One of the pressing modern interdisciplinary research problems is how information is processed by the human brain. Effectively there is no published model which at one end is compatible with what we know of the neurons and at the other explain the way we look at the works of Shakespeare - with educational theory, psychology, philosophy, mental illness,evolutionary pathways, the appeal of religion, etc., all having possible relevance. Such research requires "out of the box" thinking - and there is no adequate tool which lets you ask relevant questions about novel interdisciplinary links. The problem is that (1) you are not sure what terminology the authors of any similar "out of the box" research will have used (2) the field is full of wild speculation unsupported by good evidence - which you don't really want but the searches turn up, and (3) there are millions of very specialised papers and statistically a lot of these will contain the search terms you are using.

    I am currently trying to stand as far back from the details of the problem to try and allow for the fact that we, as humans, are not objective observers of "human intelligence". Where the current facilities help is when you get a lead - as the web allow you to contact authors, follow up links, etc., although pay walls can be a problem. The problem is in finding the right leads. (If you doubt me try to construct a set of search terms which will reliably come up with the answer.)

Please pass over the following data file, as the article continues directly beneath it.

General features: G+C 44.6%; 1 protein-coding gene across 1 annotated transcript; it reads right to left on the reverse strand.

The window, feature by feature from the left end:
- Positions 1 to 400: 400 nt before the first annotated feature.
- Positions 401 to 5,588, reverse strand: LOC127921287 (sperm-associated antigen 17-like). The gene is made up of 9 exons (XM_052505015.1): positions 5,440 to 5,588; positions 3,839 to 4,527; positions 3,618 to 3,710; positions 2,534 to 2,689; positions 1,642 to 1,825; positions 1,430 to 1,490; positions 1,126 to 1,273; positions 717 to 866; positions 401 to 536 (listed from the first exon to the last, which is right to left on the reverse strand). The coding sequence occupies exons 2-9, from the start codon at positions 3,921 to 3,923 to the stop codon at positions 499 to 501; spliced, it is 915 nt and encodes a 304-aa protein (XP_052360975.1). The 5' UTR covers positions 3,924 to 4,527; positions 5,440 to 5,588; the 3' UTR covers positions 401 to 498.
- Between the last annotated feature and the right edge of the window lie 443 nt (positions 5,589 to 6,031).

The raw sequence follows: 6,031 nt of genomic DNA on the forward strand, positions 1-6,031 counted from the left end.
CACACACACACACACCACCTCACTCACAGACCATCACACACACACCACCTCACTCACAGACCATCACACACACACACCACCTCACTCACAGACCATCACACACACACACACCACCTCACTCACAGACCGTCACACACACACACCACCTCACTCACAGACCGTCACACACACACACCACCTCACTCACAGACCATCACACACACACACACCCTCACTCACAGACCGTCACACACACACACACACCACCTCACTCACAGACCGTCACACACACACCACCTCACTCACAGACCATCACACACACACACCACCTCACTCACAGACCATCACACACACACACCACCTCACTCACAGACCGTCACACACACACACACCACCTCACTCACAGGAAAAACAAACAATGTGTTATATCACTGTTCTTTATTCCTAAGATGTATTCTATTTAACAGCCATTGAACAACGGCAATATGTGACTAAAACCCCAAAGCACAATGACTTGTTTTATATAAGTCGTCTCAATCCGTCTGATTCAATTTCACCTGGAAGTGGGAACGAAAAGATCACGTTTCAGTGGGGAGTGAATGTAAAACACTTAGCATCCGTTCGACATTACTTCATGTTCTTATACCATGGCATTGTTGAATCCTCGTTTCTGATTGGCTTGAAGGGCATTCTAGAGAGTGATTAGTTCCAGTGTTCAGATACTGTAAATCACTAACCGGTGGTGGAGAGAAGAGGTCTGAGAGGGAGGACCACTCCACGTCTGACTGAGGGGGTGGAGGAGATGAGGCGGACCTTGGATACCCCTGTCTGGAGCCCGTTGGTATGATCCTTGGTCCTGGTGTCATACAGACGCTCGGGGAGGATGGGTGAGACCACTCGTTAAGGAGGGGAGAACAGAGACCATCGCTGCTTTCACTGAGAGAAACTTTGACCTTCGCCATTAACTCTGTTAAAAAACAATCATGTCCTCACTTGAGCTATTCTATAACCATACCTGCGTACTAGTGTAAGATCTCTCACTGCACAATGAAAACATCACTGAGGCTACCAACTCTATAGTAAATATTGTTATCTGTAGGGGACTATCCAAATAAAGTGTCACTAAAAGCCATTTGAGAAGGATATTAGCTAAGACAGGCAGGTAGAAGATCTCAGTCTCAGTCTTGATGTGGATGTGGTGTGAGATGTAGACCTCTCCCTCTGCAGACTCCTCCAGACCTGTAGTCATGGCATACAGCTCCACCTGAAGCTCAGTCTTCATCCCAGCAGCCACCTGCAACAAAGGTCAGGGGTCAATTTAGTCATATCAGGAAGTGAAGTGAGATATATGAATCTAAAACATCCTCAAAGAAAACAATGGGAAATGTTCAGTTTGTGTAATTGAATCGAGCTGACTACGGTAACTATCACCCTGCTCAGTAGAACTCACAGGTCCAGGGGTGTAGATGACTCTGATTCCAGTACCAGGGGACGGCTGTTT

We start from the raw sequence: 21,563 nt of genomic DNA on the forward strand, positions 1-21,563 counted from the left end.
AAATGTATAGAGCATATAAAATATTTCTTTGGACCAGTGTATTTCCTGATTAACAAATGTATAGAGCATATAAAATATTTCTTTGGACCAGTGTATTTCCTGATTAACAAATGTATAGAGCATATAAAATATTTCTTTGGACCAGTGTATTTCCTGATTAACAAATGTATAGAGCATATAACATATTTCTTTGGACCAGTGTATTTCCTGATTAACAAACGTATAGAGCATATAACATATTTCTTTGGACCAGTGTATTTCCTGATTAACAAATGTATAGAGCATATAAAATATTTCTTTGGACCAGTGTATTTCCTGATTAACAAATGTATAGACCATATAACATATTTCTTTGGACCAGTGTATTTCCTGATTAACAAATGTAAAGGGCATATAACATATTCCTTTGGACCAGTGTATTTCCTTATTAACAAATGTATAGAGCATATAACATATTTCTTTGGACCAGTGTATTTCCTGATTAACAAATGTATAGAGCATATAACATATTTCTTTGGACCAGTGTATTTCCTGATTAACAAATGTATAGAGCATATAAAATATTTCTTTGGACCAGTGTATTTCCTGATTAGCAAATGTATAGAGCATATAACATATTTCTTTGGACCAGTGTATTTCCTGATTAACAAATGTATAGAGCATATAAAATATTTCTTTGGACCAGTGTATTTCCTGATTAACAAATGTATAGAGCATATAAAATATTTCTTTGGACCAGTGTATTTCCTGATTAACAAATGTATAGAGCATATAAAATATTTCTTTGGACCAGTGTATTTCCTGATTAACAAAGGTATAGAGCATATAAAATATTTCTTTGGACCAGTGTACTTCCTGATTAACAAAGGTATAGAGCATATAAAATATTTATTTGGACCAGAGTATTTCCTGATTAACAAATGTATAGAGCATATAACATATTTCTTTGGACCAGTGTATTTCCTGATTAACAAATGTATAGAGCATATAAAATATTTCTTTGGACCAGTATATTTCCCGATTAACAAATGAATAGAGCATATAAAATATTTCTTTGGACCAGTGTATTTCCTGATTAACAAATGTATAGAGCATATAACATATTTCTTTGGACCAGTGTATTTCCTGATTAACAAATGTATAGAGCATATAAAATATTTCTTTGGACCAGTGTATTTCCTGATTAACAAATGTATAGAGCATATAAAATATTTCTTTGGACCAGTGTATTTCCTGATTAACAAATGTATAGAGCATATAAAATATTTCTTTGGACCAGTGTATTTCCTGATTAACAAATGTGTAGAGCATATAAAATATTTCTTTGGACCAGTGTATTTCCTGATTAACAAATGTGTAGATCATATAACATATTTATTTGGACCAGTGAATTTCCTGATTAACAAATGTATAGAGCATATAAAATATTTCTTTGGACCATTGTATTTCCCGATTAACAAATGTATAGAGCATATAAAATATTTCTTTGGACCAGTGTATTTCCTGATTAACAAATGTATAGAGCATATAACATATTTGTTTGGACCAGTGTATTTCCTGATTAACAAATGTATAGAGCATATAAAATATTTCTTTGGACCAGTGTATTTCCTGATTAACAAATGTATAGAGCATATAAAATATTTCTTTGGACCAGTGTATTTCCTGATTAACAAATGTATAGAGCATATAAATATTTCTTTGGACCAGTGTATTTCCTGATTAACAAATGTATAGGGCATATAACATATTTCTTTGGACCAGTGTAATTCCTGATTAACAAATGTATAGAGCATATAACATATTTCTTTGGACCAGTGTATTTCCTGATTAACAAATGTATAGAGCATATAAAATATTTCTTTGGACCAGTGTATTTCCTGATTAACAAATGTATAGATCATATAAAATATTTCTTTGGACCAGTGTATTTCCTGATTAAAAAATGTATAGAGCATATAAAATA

• Dr. Noncoding Arenay says:

    "I'd never heard of Elife until about 3 months ago, but several big shots in my (not neuroscience) field seem to like it. It looks like it's only been around since 2012. Do people think highly of it?"

    I started looking at Elife 2013 onwards when several big shots whose work I keep track of started publishing in it. It struck me as odd that so many C/N/S type PIs were publishing in this year-old journal. When I Googled it I saw that it was developed by HHMI, Max Planck and Wellcome Trust. That's when I realized that the goal was to get Elife to rocket off the ground when it came time to calculate its first IF and cast it straight into the glamor club. And to support open access of course!

  • Pinko Punko says:

    ELife is uncle Howard's dump journal. Lots of good stuff in there but likely has a skewed bar because a chunk of labs that pub there have basically unlimited resources.

  • Beaker says:

    The "filter problem" is evolving rapidly. The classical model for navigating the literature is the one described by Potnia: read the TOCs (or Current Contents), then get thee to the library and photocopy. The smell of toner mixed with moldy journals; Oh, the memories. My old file cabinets are contributing to the mold spores problem.

    The current problem is one of being able to distinguish chaff from wheat. At the moment, CPP's approach still works. In the future, a time will come when the democracy of information will dictate that all sources receive equal consideration. For now, one can still ignore the scores of crap Chinese and Indian journals and not miss much, but will this be true in 20 years?

    In the future, data are never the limiting factor. The challenge is to filter, integrate, and synthesize faster than your competitors. The requirement for experimental validation still stands and this remains the ultimate limiting step for scientific progress.

  • Dr. Noncoding Arenay says: